Peripheral Neuropathy describes a damage of peripheral nerves, showing different symptoms depending on the affected region. “Peripheral” nerves are those nerves that lie outside the brain and spinal marrow. These nerves fulfill important tasks with regard to the control of the body. If sensitive nerves are affected, tingling sensations of the skin can occur. The damage of motor nerves leads right up to muscular atrophy. In case sensory nerves are affected the patient can lose sensual impressions.
Primary neuropathies originate from the nerve itself and are commonly genetically predisposed. Secondary neuropathies have different underlying causes, including inflammation, autoimmune or metabolic diseases, as well as substances that are toxic to the nerves.
If a single nerve is affected, the disease is called mononeuropathy. In contrast, polyneuropathy describes the case of multiple affected nerves. Mononeuropathy can occur due to an injury. The local damage of a nerve segment leads to symptoms that are restricted to a certain body area. The carpal tunnel syndrome is one example for this. The most commonly appearing polyneuropathy, which causes health problems throughout the body, is the diabetic polyneuropathy. In diabetic polyneuropathy certain metabolic products that cannot be degraded by the body accumulate inside the nerve tissue. As a consequence, the function of the affected nerves gets lost. Demyelinations, which mean that the protecting nerve sheaths are harmed, are reversible under certain circumstances.
Therapy of Peripheral Neuropathy
For the therapy of peripheral neuropathy the cause of the disease has to be treated. In case of alcohol or drug abuse it is usually possible to achieve improvements already by stopping the intake of these substances. If there is a lack of B vitamins, folic acids, or vitamin E it is useful to supply the body with these substances.
If the cause originates from pathogens of Lyme borreliosis, antibiotic or virostatic therapy is typically necessary. If the neuropathy is primarily caused by an autoimmune disease, immunosuppressants, immunoglobulins, or corticosteroids might be given. Stem cell therapy gives hope that the intake of those drugs, which have many side effects, can be avoided. Furthermore, a frequent exchange of blood plasma (plasmapheresis) can be done.
In diabetic polyneuropathy the correct blood sugar adjustment is essential. Harmful glucose deposits inside the tissue (glycosylation) can be removed by infusion therapy with alpha lipoic acid.
In addition, the symptoms of peripheral neuropathy have to be treated. Chronic pain can be relieved with analgesics, antidepressants, or by inhibiting the nerve excitability. Muscle cramps can be treated by taking in magnesium. In restless legs syndrome the administration of dopamine can help. Pressure marks on numb arms and legs can be avoided by using adequate padding. In case of paralysis physical therapy can be performed.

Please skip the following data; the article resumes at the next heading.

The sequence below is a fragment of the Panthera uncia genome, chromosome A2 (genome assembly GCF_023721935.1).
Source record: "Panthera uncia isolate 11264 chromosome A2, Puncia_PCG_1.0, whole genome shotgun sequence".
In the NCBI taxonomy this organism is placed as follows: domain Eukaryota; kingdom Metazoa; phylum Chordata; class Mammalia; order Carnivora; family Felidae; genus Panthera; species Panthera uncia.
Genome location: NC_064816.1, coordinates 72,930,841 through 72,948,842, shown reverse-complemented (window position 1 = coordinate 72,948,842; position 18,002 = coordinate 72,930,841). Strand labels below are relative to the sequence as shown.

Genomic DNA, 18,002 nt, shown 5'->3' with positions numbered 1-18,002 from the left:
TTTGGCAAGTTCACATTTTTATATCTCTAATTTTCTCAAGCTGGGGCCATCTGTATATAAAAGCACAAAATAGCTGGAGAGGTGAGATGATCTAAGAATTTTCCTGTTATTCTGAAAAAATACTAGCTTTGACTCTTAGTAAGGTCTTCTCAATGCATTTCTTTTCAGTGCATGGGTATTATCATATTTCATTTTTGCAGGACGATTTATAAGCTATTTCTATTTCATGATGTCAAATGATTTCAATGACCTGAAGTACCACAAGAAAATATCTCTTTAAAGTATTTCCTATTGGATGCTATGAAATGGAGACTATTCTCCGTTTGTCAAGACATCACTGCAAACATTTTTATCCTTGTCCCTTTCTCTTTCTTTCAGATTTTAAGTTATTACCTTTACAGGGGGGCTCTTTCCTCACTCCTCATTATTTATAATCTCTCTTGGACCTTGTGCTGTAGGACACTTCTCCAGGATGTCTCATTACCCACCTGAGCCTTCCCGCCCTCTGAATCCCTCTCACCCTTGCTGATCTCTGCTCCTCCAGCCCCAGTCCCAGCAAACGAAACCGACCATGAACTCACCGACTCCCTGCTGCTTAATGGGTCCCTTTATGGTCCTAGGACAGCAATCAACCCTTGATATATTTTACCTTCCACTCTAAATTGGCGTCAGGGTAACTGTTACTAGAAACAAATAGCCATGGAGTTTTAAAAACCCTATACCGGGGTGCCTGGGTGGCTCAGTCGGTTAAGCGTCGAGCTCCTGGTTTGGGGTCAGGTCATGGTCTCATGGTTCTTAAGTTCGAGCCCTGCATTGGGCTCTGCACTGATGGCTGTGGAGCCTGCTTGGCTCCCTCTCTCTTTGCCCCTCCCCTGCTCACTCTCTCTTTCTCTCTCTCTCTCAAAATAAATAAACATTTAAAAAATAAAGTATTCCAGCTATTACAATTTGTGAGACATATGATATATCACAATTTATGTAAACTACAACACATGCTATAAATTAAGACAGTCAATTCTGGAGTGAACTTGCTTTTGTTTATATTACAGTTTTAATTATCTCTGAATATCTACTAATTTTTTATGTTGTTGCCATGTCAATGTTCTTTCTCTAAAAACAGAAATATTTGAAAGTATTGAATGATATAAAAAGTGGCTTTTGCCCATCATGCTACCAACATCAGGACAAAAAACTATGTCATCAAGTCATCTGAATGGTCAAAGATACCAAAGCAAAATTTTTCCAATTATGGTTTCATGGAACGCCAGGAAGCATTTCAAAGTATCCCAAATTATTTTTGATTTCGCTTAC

Stem Cell Therapy in Peripheral Neuropathy
Mesenchymal Stem Cells (MSC) or Stromal Vascular Fraction (SVF) isolated from the patient’s fat tissue can be used therapeutically in peripheral neuropathy. Stem cells are said to be precursor cells of all completed body cells. In the meanwhile we know that mesenchymal stem cells primarily act via modulating the immune system and stimulating regeneration of tissue and blood vessels by cytokines. Peripheral neuropathy has a degenerative component and commonly faulty reactions of the immune system are present. Thus the application of mesenchymal stem cells proposes itself.
Stem cells from fat tissue have already shown promising results in the treatment of a number of autoimmune diseases. That’s why they may also pose a treatment option in peripheral neuropathy that is normally not causally treatable. There is a reasonable cause for hope that the injection of mesenchymal stem cells extracted from a small portion of the patient’s body fat can help to alleviate the course of disease.
Basically, it is possible to cultivate nerve cells from stem cells “artificially” in the lab and to implant these new nerve cells afterwards. Such therapies are currently researched in studies. Apart from the clinical practicability in all patients the reason for the neuropathy (e.g., an autoimmune disease) has to be remedied, otherwise the new nerve cells would be attacked by the body as well.
With the aid of mesenchymal stem cells and SVF it might be possible to modulate the immune system and thereby to decelerate the advancement of the autoimmune disease peripheral neuropathy. Moreover, mesenchymal stem cells and SVF are capable of stimulating the stationary stem cells of nerve cells to regenerate and can thus possibly counteract the destruction of further neurons. In future, the application of cultivated nerve cells would possibly come into consideration only as a second step.